Kerawalapitiya LNG power plant tender imbroglio
Posted on March 23rd, 2019

by C.A.Chandraprema Courtesy The Island

Even though the UNP opened up the economy in 1977 and eschewed the protectionist, closed economic model followed by the preceding Sirima Bandaranaike government, the UNP at least when it was under J.R.Jayewardene, never took leave of their senses. Despite their stated ideology of an open economy, when common sense or a lack of alternatives required it, the old UNP was not averse to adopt policies that looked SLFPish. For example, when the Pelwatte Sugar Co was started in the 1980s, sugar was produced in a factory with foreign collaboration from sugarcane grown in the Moneragala district, and the duties on imported sugar were increased slightly so as to make the sugar from Pelwatte competitive on the local market. After a few years, if this writer recalls correctly, it was not necessary to maintain the import duty because Pelwatte sugar could be sold at the world market price.

Even if Pelwatte sugar would always need to be protected with a tariff on imported sugar, it still made sense to continue with it. The reason why the UNP government of the time started that sugar factory was because there was no other means for the people of Moneragala to make a proper living. Ranjan Wijeratine was one of the principal backers of the Pelwatte project. Since paddy cultivation could not be carried out in the Moneragala district, sugar was deemed to be the ideal cash crop for the people living there. Pelwatte sugar which was started in the 1980s is an example of how people like J.R.Jayewardene and Ranjan Wijeratne were able to put commonsense before ideology for the benefit of the people and the country.

Of course, as one can imagine, that was an era when capitalist enterprise was considered to be evil and there were voices raised from the opposition alleging that the people were being made to consume imported sugar at a higher price so that a ‘capitalist enterprise’ could make money. But that is not how people will look at that endeavour now. Today, the prevailing attitude is that if it is a local enterprise or at least a largely local enterprise, using local inputs, that is ipso facto a good thing irrespective of whether the operation is owned by the government or the private sector. It is now respectable to be a local capitalist. Foreign ownership however is another matter altogether. The greater the extent of foreign involvement, the less attractive the entity becomes. People are questioning the wisdom behind the sale of a part of the Ceylon Petroleum Corporation fuel distribution network to the Indian Oil Company. That transaction has enabled the Indians to import fuel, sell it in Sri Lanka and repatriate their profits. There is no technology transfer or anything that Sri Lanka gets out of it and the suspicion is that that sale was motivated only by the need for someone to make a killing on bribes.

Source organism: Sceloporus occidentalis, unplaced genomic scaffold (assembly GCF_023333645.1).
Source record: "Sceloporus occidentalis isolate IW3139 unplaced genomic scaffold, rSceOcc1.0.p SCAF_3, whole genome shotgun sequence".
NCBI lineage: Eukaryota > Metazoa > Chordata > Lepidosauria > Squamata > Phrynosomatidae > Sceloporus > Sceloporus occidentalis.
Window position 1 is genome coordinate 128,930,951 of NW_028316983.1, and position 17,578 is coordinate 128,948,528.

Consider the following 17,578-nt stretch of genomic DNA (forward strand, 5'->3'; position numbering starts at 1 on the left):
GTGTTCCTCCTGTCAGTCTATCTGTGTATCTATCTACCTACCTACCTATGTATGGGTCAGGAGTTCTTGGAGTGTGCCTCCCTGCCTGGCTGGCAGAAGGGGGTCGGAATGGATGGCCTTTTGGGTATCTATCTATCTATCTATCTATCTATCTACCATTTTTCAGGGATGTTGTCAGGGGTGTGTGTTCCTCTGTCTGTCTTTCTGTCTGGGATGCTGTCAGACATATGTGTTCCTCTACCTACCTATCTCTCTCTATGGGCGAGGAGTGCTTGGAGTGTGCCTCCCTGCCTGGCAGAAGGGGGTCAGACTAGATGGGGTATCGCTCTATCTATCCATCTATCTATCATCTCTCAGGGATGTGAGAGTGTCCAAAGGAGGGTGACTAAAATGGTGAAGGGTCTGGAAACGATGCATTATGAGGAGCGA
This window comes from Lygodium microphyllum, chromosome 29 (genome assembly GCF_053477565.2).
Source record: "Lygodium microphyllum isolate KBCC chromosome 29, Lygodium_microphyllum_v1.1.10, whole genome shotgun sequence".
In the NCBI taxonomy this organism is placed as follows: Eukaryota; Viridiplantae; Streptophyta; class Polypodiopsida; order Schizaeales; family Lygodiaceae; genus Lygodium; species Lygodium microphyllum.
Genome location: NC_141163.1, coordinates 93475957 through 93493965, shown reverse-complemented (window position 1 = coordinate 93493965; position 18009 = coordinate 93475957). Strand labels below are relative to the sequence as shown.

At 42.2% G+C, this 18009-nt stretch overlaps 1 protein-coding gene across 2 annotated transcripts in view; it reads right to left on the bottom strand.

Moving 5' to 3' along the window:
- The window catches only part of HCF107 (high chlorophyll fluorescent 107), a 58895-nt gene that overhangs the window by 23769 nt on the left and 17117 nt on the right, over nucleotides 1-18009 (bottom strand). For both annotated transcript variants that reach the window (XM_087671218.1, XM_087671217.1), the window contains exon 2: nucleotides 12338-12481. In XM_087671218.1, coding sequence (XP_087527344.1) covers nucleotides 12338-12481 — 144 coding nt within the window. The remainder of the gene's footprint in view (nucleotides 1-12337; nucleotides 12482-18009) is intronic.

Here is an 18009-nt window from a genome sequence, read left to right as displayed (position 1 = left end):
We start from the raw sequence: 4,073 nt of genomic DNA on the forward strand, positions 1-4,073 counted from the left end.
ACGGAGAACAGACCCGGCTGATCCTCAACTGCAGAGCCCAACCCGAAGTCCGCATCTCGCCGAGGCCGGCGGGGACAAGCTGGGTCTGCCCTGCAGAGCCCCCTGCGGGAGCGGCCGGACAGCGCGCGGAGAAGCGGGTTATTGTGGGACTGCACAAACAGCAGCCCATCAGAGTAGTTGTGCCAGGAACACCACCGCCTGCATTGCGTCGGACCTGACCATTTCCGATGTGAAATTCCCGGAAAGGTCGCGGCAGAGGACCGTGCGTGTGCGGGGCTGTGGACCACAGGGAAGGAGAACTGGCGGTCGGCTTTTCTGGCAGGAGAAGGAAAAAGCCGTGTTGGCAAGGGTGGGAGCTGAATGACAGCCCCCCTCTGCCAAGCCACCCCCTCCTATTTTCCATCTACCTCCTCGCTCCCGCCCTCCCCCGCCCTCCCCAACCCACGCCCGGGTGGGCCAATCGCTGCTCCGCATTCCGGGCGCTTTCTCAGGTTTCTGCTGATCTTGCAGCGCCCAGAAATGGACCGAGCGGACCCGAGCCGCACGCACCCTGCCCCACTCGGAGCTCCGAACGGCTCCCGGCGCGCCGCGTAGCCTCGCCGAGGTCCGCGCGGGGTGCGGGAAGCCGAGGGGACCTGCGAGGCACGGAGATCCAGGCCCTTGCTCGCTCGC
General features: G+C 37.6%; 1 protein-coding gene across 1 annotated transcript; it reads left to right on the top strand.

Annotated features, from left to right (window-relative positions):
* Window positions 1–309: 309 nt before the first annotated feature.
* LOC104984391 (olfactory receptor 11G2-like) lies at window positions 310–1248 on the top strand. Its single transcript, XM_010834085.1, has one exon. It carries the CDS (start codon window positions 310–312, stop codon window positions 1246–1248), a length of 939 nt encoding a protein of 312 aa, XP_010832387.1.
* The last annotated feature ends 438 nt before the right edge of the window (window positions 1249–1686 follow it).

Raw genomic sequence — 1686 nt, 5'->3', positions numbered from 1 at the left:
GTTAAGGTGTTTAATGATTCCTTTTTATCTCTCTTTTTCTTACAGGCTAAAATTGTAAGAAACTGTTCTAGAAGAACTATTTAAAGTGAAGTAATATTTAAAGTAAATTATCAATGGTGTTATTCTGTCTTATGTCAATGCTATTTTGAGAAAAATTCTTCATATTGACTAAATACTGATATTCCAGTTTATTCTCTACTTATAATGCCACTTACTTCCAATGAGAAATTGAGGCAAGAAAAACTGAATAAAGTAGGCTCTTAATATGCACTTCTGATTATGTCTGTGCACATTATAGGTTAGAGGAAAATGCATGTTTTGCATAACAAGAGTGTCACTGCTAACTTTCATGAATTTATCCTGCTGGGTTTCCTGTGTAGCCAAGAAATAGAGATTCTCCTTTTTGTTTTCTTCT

The slogan ‘ganna ape de’ now has traction among the people. That slogan in fact is gaining traction even in countries like the USA which was once an ardent advocate of free trade. The ideology of free trade taken to its logical conclusion would mean that if a country cannot produce something at less than the world market price of that item, then it made sense to import it. That kind of an approach is however not conducive to ensuring livelihoods for all people in an economy. The only arrangement that makes sense is a mix of free trade with the promotion and protection of certain industries which are of importance to the economy, for the food security of the nation and for the livelihoods of the people.   

The question that arises is whether the present procurement guidelines of the government and the attitudes of the people entrusted with implementing it, reflect this commonsense approach. We see from the current controversy surrounding the award of the tender to construct a 300 MW heavy fuel oil/liquid natural gas power plant in Kerawalapitiya, that Sri Lanka’s Procurement Appeal’s Board places local, largely government owned companies on an equal footing with largely foreign owned entities. That approach will be necessary if the said project is funded by a multilateral donor like the ADB or the World Bank because those institutions being multilateral lending organizations require open international bidding for their projects.